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Automated Process for Testing the Airtightness of Encapsulated Modules

IP.com Disclosure Number: IPCOM000062500D
Original Publication Date: 1986-Dec-01
Included in the Prior Art Database: 2005-Mar-09
Document File: 2 page(s) / 40K

Publishing Venue

IBM

Related People

Michon, S: AUTHOR [+2]

Abstract

The conventional processes currently used for testing the airtightness of small sealed elements, such as the covers of encapsulated modules, generally call for two successive operations to reveal the possible presence of so-called fine leaks and gross leaks. The fine leaks are revealed by using mass spectography techniques during a first operation, whereas the gross leaks are revealed during a subsequent operation by immersing the module into a fluorocarbon bath and checking for any air bubbles emanating from the module cover. Such conventional operations are time consuming and, furthermore, make it impractical to automatize the test. The present process calls for holographic interferometry for testing the airtightness of the covers of encapsulated modules.

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Automated Process for Testing the Airtightness of Encapsulated Modules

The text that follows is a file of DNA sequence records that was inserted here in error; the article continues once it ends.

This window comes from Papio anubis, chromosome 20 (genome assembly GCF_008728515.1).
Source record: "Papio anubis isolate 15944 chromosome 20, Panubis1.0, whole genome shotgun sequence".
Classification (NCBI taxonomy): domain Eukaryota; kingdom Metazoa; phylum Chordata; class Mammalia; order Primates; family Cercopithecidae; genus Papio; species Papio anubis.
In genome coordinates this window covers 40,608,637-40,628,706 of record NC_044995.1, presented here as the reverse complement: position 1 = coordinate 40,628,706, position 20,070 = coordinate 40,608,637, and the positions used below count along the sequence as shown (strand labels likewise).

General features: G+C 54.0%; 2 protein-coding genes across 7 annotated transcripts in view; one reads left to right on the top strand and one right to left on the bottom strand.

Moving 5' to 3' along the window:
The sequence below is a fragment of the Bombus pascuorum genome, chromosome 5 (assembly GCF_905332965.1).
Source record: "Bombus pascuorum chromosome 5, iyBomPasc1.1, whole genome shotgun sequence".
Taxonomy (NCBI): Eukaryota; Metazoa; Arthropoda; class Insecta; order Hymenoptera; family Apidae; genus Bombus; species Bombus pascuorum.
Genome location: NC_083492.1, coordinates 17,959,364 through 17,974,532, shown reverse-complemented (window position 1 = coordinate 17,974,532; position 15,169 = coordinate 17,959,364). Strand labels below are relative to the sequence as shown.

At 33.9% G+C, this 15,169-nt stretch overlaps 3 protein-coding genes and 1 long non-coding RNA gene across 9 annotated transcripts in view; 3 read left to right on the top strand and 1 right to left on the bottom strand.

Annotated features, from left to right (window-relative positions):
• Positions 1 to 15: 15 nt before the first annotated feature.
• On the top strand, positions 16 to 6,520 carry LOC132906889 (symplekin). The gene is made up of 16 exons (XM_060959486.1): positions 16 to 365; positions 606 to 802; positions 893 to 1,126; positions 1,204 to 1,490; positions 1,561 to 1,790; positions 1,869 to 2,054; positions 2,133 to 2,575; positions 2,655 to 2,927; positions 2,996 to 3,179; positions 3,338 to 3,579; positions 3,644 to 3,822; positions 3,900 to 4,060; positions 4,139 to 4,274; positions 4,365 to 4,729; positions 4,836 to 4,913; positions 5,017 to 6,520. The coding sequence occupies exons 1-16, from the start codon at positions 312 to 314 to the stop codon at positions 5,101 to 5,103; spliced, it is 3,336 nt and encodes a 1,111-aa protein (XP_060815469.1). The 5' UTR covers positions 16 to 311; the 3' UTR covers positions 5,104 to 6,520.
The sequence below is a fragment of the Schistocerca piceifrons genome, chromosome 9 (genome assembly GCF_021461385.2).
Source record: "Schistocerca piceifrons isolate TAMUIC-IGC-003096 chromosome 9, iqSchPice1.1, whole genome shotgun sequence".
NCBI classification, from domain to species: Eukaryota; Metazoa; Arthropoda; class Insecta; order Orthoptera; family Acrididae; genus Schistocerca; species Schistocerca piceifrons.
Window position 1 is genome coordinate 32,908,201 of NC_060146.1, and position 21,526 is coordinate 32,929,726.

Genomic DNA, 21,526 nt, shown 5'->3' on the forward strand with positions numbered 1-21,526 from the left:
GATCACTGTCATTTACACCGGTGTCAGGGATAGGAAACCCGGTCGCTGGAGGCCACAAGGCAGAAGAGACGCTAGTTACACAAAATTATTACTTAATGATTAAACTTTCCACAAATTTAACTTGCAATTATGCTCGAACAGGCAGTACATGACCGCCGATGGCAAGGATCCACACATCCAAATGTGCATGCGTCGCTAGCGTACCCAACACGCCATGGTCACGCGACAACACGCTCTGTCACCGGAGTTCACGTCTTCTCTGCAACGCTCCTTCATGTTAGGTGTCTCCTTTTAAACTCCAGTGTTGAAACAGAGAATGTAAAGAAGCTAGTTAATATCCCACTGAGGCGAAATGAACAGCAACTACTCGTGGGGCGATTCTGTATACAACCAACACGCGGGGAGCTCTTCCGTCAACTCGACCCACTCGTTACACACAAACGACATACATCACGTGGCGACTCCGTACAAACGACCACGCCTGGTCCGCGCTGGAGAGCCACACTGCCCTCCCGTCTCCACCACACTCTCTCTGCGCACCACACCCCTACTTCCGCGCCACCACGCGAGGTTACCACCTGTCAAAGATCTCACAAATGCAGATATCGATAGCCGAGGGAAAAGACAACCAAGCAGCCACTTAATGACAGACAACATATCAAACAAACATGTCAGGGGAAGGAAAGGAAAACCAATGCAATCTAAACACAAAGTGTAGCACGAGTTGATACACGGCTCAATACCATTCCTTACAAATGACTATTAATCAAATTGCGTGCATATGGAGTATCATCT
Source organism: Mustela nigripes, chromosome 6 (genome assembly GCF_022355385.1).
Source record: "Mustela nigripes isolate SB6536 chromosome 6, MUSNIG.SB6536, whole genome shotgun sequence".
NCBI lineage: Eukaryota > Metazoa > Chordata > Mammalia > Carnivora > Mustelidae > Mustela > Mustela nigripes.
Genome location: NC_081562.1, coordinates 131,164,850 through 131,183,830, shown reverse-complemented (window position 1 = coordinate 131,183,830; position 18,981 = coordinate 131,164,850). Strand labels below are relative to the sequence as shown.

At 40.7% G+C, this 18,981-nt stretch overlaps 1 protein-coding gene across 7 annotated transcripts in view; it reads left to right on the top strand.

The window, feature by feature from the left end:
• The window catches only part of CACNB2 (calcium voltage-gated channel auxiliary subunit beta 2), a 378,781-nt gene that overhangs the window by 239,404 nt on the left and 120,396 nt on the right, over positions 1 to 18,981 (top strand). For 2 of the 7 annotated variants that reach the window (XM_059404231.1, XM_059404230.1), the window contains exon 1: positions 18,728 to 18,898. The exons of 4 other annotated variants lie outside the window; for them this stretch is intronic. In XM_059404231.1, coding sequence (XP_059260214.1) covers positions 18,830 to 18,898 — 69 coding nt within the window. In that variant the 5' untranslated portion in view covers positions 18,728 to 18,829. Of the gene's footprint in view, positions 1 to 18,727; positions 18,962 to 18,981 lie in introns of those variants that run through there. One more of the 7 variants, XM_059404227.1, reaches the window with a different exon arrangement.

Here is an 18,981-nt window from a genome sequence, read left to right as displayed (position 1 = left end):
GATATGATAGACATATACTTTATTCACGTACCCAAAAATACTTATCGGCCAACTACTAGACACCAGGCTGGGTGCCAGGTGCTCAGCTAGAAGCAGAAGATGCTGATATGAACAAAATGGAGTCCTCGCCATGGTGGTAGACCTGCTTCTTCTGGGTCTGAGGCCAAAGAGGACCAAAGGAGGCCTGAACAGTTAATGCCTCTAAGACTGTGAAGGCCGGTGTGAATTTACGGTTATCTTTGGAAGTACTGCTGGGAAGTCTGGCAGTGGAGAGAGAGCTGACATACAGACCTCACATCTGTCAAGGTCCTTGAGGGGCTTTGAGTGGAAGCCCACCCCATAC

The conventional processes currently used for testing the airtightness of small sealed elements, such as the covers of encapsulated modules, generally call for two successive operations to reveal the possible presence of so-called fine leaks and gross leaks. The fine leaks are revealed by using mass spectography techniques during a first operation, whereas the gross leaks are revealed during a subsequent operation by immersing the module into a fluorocarbon bath and checking for any air bubbles emanating from the module cover. Such conventional operations are time consuming and, furthermore, make it impractical to automatize the test. The present process calls for holographic interferometry for testing the airtightness of the covers of encapsulated modules. By using holographic interferometry, it becomes possible to check during a single operation whether fine or gross leaks are present and, furthermore, it becomes possible to automatize the test. The module, whose airtightness is to be tested, is transported by a conveyor 1 into a sealed chamber 2, wherein, with the chamber at atmospheric pressure, a first holographic picture of the module, generated by the beams of a laser 3 impinging upon the module, is recorded on the film of a holographic camera 4 associated with the chamber. Then, a negative pressure is applied to the chamber and, after a predetermined time delay, a second holographic pi...